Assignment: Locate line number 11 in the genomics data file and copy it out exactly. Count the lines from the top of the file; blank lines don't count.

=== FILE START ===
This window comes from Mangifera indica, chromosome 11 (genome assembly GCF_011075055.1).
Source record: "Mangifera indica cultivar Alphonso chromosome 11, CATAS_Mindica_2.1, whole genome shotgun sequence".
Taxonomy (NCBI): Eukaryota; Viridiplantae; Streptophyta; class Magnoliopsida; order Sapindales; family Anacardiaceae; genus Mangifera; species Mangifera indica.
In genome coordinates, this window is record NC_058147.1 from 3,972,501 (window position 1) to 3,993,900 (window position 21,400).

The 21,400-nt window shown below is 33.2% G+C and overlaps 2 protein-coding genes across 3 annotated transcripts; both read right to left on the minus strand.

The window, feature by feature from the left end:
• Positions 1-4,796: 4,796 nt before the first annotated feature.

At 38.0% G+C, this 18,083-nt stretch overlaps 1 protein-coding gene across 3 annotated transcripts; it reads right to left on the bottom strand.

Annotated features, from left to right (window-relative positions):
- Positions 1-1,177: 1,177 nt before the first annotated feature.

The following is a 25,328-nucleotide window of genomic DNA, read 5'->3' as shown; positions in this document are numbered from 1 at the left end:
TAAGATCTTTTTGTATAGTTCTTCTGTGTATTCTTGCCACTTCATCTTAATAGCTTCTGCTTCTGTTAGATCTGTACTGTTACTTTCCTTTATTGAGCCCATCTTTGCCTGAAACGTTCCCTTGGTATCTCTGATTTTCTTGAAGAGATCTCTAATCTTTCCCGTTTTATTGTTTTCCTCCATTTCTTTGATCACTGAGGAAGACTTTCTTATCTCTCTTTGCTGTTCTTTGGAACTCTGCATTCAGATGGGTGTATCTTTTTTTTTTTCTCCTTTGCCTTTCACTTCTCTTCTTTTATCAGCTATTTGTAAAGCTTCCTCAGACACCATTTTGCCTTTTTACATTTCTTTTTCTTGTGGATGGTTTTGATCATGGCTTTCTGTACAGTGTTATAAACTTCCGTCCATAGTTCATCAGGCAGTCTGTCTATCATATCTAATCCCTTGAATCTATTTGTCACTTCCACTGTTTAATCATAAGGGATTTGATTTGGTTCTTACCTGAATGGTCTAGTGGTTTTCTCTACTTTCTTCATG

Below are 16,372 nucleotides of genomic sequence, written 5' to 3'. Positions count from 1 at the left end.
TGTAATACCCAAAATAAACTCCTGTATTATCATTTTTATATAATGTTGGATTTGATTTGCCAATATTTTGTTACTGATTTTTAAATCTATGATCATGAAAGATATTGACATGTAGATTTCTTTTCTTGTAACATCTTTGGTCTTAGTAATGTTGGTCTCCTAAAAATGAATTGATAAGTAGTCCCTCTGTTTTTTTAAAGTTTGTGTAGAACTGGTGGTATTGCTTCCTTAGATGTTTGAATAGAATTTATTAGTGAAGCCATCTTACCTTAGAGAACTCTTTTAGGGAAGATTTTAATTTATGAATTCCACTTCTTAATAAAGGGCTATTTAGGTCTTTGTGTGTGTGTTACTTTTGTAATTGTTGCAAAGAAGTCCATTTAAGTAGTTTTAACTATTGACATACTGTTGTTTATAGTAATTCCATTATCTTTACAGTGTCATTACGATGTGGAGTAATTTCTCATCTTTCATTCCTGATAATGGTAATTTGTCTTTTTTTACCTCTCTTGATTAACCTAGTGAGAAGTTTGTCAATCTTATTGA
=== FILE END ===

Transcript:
The following is a 25,328-nucleotide window of genomic DNA, read 5'->3' as shown; positions in this document are numbered from 1 at the left end: